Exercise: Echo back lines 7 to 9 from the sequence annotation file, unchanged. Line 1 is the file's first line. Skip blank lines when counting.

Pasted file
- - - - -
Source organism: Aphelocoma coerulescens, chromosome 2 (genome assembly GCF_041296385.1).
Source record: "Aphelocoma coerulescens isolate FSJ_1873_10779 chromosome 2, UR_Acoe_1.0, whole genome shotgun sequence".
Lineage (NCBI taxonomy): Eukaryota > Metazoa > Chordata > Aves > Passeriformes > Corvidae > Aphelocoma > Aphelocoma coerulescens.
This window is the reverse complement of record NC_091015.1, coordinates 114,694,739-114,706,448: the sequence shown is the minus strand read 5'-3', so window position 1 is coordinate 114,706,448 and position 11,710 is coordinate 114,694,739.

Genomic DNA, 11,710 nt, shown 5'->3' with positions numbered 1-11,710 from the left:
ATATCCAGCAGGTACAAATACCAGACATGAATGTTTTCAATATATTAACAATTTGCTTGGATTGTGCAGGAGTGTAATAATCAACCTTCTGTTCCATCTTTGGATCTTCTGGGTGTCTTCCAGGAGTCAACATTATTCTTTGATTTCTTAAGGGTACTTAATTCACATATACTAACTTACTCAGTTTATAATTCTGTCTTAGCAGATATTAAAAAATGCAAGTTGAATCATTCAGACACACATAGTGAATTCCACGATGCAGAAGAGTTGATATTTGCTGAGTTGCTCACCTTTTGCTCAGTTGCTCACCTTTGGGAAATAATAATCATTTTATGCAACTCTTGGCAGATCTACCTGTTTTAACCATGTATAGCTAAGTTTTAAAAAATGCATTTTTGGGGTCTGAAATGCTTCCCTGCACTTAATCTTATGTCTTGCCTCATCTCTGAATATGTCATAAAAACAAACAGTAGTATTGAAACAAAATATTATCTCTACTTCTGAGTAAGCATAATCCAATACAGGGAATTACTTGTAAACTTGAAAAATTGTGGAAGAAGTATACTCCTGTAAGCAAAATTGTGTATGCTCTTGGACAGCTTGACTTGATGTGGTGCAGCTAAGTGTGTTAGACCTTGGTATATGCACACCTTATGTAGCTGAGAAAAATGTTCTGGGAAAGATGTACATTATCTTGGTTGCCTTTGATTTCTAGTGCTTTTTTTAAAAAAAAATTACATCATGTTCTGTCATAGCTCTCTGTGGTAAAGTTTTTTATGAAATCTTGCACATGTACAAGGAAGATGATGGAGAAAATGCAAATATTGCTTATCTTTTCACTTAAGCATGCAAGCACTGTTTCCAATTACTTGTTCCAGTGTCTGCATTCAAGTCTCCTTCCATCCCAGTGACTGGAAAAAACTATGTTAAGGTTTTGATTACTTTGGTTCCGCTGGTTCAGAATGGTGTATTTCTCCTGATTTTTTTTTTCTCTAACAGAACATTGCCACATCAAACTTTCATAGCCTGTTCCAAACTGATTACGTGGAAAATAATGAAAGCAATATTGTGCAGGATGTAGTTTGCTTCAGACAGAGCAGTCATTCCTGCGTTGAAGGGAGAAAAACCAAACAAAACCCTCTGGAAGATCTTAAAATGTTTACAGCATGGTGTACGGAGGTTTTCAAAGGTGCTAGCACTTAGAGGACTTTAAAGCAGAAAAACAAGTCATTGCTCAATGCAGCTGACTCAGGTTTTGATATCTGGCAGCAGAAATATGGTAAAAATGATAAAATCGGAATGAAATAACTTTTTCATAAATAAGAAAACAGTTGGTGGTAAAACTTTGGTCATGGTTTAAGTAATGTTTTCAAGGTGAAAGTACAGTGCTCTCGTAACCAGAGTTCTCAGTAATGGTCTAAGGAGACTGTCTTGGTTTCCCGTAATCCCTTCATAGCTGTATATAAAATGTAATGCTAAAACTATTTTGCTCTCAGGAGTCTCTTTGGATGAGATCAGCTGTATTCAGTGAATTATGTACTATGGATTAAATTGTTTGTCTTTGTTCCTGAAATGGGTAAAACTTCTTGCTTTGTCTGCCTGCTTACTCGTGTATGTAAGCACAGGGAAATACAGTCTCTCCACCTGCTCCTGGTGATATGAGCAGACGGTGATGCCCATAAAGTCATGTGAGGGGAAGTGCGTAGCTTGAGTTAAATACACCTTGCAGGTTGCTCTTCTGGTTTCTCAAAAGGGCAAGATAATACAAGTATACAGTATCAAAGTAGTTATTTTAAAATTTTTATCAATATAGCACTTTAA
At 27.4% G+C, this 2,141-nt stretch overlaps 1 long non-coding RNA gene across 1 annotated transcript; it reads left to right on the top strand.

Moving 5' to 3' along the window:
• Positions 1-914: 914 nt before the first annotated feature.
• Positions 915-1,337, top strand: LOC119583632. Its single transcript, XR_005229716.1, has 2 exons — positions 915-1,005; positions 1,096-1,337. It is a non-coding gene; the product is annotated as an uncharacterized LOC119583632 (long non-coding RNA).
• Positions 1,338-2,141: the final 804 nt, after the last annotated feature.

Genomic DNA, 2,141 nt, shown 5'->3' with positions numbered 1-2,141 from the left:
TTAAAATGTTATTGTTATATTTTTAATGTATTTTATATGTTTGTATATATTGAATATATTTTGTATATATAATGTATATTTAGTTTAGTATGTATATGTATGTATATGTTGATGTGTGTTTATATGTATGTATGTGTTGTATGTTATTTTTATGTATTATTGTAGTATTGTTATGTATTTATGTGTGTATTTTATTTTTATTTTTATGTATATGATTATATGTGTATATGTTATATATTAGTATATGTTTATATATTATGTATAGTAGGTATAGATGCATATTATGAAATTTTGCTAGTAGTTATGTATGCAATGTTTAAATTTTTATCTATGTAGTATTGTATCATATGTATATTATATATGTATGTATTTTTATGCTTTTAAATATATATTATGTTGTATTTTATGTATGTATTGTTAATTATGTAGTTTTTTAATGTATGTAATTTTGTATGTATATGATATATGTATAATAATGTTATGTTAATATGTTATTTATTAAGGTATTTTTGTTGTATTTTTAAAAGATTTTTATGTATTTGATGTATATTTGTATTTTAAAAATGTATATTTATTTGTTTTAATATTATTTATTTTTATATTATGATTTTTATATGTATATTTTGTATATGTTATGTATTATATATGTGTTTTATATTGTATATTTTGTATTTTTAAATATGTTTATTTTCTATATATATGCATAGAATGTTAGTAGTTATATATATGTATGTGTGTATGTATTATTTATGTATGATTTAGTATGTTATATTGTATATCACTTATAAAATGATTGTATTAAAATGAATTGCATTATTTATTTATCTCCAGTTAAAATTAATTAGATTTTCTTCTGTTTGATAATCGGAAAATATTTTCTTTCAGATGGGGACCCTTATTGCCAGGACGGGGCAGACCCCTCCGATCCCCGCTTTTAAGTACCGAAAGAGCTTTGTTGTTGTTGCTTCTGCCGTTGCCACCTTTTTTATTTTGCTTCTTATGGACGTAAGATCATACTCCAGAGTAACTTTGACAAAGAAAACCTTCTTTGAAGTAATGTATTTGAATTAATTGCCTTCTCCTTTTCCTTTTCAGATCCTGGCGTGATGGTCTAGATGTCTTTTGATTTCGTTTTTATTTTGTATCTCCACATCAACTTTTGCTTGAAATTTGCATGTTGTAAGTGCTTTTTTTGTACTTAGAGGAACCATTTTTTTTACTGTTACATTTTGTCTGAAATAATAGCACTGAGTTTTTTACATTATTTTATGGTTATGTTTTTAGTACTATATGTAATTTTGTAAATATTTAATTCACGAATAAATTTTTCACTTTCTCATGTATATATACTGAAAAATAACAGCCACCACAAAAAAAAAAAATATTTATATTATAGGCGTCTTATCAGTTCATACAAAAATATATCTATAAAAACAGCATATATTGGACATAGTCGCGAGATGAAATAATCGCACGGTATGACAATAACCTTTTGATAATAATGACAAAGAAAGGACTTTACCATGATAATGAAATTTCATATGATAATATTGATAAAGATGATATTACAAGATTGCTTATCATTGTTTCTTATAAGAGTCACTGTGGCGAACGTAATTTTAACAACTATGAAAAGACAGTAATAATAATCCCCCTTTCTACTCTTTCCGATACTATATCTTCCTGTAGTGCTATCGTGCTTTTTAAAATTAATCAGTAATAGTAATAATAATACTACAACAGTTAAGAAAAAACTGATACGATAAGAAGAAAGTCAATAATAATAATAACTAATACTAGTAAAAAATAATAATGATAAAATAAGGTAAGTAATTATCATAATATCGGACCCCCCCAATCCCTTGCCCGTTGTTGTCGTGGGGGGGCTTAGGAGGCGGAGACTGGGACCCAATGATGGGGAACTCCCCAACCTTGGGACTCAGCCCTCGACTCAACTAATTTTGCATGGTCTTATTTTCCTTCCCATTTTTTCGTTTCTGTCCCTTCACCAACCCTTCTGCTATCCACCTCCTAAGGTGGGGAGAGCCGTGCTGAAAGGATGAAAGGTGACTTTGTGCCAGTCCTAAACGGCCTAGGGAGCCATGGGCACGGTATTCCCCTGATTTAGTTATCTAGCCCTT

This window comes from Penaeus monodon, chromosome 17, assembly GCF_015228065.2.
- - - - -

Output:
At 27.4% G+C, this 2,141-nt stretch overlaps 1 long non-coding RNA gene across 1 annotated transcript; it reads left to right on the top strand.

Moving 5' to 3' along the window:
• Positions 1-914: 914 nt before the first annotated feature.